thirty feet from the nearer rail and on the right of the road as the truck was going, as well as a similar cross-arm on the farther side of the crossing and on the opposite side of the road, was clearly visible at a point one hundred sixty feet from the crossing. There was a slight up grade of about three feet in the last sixty feet of the road before reaching the crossing, and the "tracks are set in the road above the grade."
The verdict for the defendant was rightly directed. The plaintiff is barred from recovery, because the evidence clearly shows as matter of law that the deceased upon approaching the crossing did not exercise proper care and did not "proceed cautiously over the crossing," as required by G. L. (Ter. Ed.) c. 90, Section 15, as amended by St. 1933, c. 26, Section 1. Violation of this statute is "acting in violation of the law" under G. L. (Ter. Ed.) c. 160, Section 232. Kenney v. Boston & Maine Railroad, 301 Mass. 271 , 275-277. Duval v. Duval, 307 Mass. 524 , 529-530. The crossing was obvious, and for at least one hundred sixty feet before reaching it there was, notwithstanding the trees, a clear view of the tracks for three hundred feet which continually increased until before going on to the crossing there was an unobstructed view for at least two miles. If the deceased had looked, no reason is apparent why he would not have seen the train before reaching the crossing. Whether he did not look at all, or whether he looked and failed to see, or whether he in fact saw the train and nevertheless decided to proceed over the crossing, he was in any event proceeding "in violation of the law." Enough appears of the conduct of the deceased and of the circumstances of his operation of the truck upon which the plaintiff relies to bring the case out of the scope of G. L. (Ter. Ed.) c. 231, Section 85. Brown v. Boston & Maine Railroad, 302 Mass. 90 , 92. Emery v. New York, New Haven & Hartford Railroad, 302 Mass. 578 , 582. The "plaintiff is barred as matter of law, and no question of the burden of proof is open." Brown v. Boston & Maine Railroad, supra, at page 92. The plaintiff urges that the condition of the gear shift after the accident showed that the truck must have been in second speed when struck.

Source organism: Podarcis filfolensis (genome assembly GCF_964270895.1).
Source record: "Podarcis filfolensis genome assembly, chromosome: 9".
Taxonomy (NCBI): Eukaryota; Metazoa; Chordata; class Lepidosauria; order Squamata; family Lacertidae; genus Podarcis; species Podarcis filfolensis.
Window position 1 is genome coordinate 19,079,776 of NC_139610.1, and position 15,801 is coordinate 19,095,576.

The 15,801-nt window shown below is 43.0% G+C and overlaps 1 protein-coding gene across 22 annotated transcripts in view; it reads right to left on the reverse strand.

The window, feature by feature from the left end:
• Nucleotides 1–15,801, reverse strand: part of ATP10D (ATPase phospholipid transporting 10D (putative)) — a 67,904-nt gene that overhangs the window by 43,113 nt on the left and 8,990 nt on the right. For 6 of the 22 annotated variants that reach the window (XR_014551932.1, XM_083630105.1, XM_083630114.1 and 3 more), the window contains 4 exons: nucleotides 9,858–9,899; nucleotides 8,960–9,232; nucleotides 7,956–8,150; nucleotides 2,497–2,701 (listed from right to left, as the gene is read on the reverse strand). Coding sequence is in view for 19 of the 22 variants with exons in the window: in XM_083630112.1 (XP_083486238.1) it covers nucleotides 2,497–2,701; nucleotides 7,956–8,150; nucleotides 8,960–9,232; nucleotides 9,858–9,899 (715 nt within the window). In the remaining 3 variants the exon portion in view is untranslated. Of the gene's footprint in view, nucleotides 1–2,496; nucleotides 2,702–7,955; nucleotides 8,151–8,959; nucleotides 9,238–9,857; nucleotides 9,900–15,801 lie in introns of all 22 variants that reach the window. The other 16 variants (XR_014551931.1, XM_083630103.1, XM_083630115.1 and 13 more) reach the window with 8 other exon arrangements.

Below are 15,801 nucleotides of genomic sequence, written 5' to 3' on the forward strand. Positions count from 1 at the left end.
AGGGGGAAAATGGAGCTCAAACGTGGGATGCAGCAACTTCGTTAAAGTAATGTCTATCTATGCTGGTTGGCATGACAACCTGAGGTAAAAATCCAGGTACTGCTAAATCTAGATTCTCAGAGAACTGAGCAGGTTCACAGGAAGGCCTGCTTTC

Assuming this to have been the fact, the plaintiff is not aided thereby. While this might indicate a reduction in speed, it would also have served to increase the time for seeing the train and would have made it easier to bring the truck to a stop.
This case falls within the authority of numerous controlling decisions. Germaine v. Boston & Albany Railroad, 298 Mass. 501 . Kenney v. Boston & Maine Railroad, 301 Mass. 271 . Brown v. Boston & Maine Railroad, 302 Mass. 90 . Anderson v. Boston & Maine Railroad, 302 Mass. 101 . Emery v. New York, New Haven & Hartford Railroad, 302 Mass. 578 . Gove v. Boston & Maine Railroad, 307 Mass. 84 . Dole v. Boston & Maine Railroad, 308 Mass. 46 .
It is unnecessary to consider the plaintiff's exceptions to the exclusion of testimony offered to show that the statutory signals were not given.